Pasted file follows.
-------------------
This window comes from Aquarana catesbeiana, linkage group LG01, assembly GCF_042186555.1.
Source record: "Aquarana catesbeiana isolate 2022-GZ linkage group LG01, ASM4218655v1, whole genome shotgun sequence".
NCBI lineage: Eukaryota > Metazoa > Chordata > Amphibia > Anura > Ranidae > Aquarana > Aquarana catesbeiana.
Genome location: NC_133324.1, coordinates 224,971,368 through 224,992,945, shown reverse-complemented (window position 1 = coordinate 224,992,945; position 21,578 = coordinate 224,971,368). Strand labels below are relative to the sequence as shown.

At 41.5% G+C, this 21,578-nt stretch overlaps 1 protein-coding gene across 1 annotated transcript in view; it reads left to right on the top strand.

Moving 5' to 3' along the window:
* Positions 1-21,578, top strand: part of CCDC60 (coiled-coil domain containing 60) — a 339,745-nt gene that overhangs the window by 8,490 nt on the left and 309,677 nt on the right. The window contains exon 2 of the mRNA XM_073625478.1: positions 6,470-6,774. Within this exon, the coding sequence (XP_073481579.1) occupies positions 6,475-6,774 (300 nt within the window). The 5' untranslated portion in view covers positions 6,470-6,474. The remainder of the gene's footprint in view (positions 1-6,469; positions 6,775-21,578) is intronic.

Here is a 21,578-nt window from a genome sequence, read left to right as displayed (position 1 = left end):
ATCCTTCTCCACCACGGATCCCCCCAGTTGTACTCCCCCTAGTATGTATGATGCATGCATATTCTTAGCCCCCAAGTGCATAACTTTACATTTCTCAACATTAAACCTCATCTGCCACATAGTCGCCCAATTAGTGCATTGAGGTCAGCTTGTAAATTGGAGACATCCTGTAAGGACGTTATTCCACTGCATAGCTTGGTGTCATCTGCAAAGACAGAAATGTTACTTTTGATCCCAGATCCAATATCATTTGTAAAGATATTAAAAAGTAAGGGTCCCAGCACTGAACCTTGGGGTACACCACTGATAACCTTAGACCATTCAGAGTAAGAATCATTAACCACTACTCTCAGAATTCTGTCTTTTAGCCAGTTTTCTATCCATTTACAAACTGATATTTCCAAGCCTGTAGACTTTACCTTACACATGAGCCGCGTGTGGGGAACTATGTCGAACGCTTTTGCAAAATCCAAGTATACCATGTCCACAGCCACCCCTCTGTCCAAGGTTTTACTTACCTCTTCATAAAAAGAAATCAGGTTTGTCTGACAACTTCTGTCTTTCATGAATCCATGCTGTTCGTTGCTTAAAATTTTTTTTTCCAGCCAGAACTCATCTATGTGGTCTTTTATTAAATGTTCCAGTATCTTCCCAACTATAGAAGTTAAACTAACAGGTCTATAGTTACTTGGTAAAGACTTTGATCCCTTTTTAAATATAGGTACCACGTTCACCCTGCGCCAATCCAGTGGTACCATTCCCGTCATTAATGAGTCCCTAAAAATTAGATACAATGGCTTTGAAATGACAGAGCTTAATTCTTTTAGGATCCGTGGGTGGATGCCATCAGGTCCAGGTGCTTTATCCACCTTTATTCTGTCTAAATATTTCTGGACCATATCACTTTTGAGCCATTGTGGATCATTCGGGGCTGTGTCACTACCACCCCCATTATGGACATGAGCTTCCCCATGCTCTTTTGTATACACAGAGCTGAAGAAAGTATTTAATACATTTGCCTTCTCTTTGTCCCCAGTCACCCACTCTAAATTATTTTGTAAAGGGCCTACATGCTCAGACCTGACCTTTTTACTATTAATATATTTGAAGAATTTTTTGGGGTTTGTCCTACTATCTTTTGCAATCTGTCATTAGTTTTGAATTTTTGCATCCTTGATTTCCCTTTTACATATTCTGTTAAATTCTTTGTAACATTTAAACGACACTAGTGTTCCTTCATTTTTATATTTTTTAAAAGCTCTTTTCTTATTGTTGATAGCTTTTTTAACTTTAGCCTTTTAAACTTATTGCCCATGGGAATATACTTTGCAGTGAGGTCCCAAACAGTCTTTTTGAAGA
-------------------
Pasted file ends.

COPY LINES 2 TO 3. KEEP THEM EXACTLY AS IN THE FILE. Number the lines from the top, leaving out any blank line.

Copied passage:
Source record: "Aquarana catesbeiana isolate 2022-GZ linkage group LG01, ASM4218655v1, whole genome shotgun sequence".
NCBI lineage: Eukaryota > Metazoa > Chordata > Amphibia > Anura > Ranidae > Aquarana > Aquarana catesbeiana.